Japan's scandal-hit agriculture minister is to step down following the ruling coalition's crushing defeat in Sunday's upper house polls.
Norihiko Akagi, who is accused of financial irregularities, offered his resignation and Prime Minister Shinzo Abe accepted it, a spokesman said.
A number of Mr Abe's ministers have been hit by scandal, an issue seen as a key factor in his party's poll defeat.
The premier has pledged to reshuffle his Cabinet in the wake of the polls.
Mr Akagi said he was partly to blame for the defeat.
"There were various reports about me during the upper house election campaign," he said.
"It is an undisputed fact that these were partly responsible for the defeat of the ruling coalition."
Mr Akagi, who is accused of misreporting office expenses, was appointed only two months ago. His predecessor, Toshikatsu Matsuoka, committed suicide in May over a separate funding scandal.
Two more of Mr Abe's ministers have been forced to step down in recent months, causing many voters to question his leadership skills.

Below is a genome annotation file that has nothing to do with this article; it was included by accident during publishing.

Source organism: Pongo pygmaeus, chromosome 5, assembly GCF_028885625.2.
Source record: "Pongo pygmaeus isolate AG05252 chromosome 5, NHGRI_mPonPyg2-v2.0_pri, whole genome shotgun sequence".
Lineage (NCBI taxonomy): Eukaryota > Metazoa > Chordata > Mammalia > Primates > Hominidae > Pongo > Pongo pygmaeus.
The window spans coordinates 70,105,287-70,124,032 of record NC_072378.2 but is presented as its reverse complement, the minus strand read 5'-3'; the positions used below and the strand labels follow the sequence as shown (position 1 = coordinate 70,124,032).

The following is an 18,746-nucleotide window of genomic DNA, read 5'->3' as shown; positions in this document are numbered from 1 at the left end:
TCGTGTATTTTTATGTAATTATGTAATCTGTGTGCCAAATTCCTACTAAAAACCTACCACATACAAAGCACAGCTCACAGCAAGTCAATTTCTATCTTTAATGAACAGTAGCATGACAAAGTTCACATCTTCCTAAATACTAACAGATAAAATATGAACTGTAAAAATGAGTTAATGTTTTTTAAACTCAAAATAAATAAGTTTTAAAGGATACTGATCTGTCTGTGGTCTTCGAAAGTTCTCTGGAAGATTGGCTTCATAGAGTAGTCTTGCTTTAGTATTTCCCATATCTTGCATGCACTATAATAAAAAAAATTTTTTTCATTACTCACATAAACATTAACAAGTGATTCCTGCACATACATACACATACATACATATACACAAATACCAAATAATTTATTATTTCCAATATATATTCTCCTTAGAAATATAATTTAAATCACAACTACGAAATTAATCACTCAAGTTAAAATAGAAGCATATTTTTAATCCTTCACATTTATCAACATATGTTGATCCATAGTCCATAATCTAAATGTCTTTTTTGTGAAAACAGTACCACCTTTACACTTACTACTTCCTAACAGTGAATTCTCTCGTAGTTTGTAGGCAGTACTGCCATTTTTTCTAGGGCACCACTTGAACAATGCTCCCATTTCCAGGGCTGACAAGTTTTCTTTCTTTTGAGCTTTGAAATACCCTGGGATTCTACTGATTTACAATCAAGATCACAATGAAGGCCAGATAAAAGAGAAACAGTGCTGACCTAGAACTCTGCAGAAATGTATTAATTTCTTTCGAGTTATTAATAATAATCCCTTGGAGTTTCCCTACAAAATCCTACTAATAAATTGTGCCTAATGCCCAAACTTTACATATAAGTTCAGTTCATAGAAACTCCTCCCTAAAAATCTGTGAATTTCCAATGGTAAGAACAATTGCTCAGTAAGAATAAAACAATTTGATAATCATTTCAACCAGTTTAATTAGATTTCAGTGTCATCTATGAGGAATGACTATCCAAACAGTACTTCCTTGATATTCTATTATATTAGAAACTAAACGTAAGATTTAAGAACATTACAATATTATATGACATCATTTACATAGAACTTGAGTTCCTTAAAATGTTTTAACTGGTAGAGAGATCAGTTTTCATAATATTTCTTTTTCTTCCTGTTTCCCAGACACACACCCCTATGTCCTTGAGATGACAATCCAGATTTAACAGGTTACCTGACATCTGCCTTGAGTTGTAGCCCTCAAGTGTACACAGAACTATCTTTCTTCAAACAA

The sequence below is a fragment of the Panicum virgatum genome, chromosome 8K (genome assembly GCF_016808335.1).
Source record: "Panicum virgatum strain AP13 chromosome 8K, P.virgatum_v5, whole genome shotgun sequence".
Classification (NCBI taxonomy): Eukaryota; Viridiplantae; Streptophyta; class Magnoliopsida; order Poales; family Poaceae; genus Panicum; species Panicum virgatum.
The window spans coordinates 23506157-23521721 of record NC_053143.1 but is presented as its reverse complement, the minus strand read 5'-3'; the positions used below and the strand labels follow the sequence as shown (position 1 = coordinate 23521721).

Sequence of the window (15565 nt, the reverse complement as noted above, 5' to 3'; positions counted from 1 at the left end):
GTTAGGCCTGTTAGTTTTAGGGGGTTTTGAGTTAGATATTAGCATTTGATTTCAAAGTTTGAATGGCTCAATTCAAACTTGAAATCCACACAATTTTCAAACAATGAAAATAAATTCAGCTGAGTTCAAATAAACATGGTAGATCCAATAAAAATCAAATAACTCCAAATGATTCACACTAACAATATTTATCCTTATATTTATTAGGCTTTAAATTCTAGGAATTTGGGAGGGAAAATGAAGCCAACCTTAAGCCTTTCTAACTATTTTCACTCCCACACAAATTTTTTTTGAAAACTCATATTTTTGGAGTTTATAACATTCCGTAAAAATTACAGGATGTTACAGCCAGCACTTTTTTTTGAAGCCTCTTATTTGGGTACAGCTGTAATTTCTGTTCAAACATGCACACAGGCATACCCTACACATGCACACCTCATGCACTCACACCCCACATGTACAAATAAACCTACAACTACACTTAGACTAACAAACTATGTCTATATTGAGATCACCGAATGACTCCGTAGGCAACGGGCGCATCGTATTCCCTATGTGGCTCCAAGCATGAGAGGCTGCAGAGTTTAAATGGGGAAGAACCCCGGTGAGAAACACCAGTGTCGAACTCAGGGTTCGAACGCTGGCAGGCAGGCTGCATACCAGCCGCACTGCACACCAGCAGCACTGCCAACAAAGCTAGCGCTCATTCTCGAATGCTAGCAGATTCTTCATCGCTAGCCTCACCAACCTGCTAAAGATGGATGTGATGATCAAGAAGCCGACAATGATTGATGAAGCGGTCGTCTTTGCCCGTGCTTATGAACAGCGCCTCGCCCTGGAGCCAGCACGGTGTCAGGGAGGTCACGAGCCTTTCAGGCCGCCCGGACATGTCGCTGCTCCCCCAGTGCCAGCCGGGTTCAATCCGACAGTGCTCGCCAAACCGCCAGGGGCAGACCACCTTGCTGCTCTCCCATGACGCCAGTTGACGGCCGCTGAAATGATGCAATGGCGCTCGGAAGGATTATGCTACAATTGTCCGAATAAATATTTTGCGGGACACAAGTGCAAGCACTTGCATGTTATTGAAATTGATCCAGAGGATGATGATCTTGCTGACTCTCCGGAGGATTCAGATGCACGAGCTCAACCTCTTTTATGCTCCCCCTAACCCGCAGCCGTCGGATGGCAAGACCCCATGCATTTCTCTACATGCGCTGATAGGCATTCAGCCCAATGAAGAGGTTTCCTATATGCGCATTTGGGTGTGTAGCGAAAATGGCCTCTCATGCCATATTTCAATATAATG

But the prime minister has so far resisted calls for his resignation in the wake of Sunday's elections, which saw control of the upper chamber wrested from his Liberal Democratic Party (LDP)-led ruling coalition.
The opposition Democratic Party of Japan (DPJ) made huge gains, becoming for the first time in its history the largest party in the upper house.
The LDP still controls the more powerful lower house and the party has continued to back Mr Abe - in part, some experts say, due to the absence of a suitable candidate to replace him.
The premier has stated that he plans to continue with an agenda of reform.
But according to the latest opinion polls, almost half of the public want him to step down.
About 47% of respondents wanted him to resign, the Asahi newspaper said, while the Yomiuri newspaper put the figure at 45%.
On Tuesday, DPJ leader Ichiro Ozawa hit out at Mr Abe's decision to stay.
He was "trying to get away with such senseless conduct, trying to keep his cabinet in charge even after his party lost the majority", he said.
"I don't think he will gain people's support and understanding by doing something so selfish."